Our largest task was to prepare our two older boys to hike the long 8 miles from the trail head to Crater Lake. The youngest would be in our well-used, 1961 version of the Gerry Kiddie Carrier, which lacked today’s padded shoulder straps, waist belt (which we added), and extra under-the-seat pockets for kid/baby gear.

Every weekend beginning in March we went on increasingly longer training hikes. We started with 1½ mile picnic walks and increased to all day hikes up to 7 miles. March in Wisconsin meant there was still snow on the ground, so we took a backpack stove, instant soup, crackers and cheese, and hot chocolate with marshmallows for lunch. None of the boys' friends were going on winter picnics and they thought this was very special. We walked 2 miles, then 3, 4½, and by June the two older boys managed 6½ - 7 miles very well.

My husband, John, designed an "Eisenhower flack suit," a one-piece rip stop nylon coverall for our youngest. It had 2" arm and leg hems, a 2" stitched fold around the waist to accommodate growth, and it "zipped up" with Velcro. The pant legs were wide enough to allow taking it on and off without removing boots or shoes. This bright orange coverall went on Doug every morning to keep him dry and clean in morning dew and through breakfast. If needed, it was sloshed off in a lake or stream to dry again before the next meal. I made nylon wind pants and ponchos for the boys, and had previously made warm jackets and knitted wool pants for the Wisconsin winters. (My husband suggested that I go into business.) We were ready for day hikes, rain, hail or snow, and the boys were eager to find out where they could play in the snow in July.

That summer, our group of 10 families camped at Crater Lake, Colorado, at an elevation of 8,000 feet on the west side of the Continental Divide. It was a grand week. We hiked in small self-selected groups based on age and ability. Kids ranged in age from 2 to 15, and parents 29-65, including a grandfather with his 15 year old grandson. After breakfast each family packed their own lunch from the general food supply and we spent the days hiking. One extra camp duty for us was daily washing diapers in a bucket and spreading them in the sun to dry.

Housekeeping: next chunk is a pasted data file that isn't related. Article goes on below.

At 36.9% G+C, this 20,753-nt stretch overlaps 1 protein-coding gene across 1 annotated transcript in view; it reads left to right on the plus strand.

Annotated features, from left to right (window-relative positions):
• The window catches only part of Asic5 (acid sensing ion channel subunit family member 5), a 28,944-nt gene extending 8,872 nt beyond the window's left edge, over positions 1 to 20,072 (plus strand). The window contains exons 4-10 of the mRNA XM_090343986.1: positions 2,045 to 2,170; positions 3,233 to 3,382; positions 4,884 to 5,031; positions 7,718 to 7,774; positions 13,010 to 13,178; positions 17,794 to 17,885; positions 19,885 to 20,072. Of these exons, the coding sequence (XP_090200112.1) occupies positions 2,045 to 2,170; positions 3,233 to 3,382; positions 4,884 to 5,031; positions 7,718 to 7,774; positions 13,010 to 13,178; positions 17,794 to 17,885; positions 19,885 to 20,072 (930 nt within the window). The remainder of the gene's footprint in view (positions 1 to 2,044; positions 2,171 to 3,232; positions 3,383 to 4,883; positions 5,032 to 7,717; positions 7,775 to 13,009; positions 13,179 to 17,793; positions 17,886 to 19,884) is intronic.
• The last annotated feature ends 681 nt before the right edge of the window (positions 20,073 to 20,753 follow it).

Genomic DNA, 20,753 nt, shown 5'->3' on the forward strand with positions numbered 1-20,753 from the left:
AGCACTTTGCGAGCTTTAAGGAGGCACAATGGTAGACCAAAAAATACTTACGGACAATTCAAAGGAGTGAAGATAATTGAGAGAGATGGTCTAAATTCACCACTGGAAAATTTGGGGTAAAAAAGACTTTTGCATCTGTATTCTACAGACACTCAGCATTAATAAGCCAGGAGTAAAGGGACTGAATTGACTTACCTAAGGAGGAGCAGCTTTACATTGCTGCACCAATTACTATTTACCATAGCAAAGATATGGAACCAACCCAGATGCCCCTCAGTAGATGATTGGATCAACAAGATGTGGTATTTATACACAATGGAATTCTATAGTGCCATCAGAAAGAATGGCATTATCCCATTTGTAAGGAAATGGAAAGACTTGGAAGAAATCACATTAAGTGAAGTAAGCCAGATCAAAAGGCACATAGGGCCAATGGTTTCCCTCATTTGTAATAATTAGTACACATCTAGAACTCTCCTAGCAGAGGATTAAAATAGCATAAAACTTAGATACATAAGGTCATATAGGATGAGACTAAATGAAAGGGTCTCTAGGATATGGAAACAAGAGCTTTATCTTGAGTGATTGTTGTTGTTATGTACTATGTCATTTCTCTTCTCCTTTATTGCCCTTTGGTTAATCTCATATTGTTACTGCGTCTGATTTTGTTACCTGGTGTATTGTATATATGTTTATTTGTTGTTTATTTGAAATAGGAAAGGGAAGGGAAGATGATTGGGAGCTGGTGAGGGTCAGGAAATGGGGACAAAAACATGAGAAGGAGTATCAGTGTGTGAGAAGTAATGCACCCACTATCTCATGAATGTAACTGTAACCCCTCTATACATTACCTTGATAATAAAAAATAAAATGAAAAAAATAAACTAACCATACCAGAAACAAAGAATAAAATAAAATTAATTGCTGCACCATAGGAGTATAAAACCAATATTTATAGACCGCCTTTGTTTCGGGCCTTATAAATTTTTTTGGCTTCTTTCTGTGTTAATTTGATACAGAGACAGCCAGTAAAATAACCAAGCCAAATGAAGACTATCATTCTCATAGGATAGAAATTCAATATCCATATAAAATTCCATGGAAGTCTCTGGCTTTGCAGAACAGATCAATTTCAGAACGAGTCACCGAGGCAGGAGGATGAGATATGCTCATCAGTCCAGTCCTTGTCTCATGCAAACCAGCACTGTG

When John and a couple of other climbers attempted nearby Lone Eagle Peak, they spotted a large permanent snow field above Triangle Lake. A "snow cone hike" was organized for the next day. Tang and strawberry Jello worked fine. We also had a good snow ball fight in July.
Dot Christenson

Our family consisted of dad, mom, and us kids: my sister age 13, me age 11, and my brother age six. In 1970, our family needed a change for our summer vacations, so we decided to try backpacking. Our adventure trips prior to this venture were based in campground areas, at sites that had a running water pump, outhouses unfit for anyone, and picnic tables. This was our idea of camping.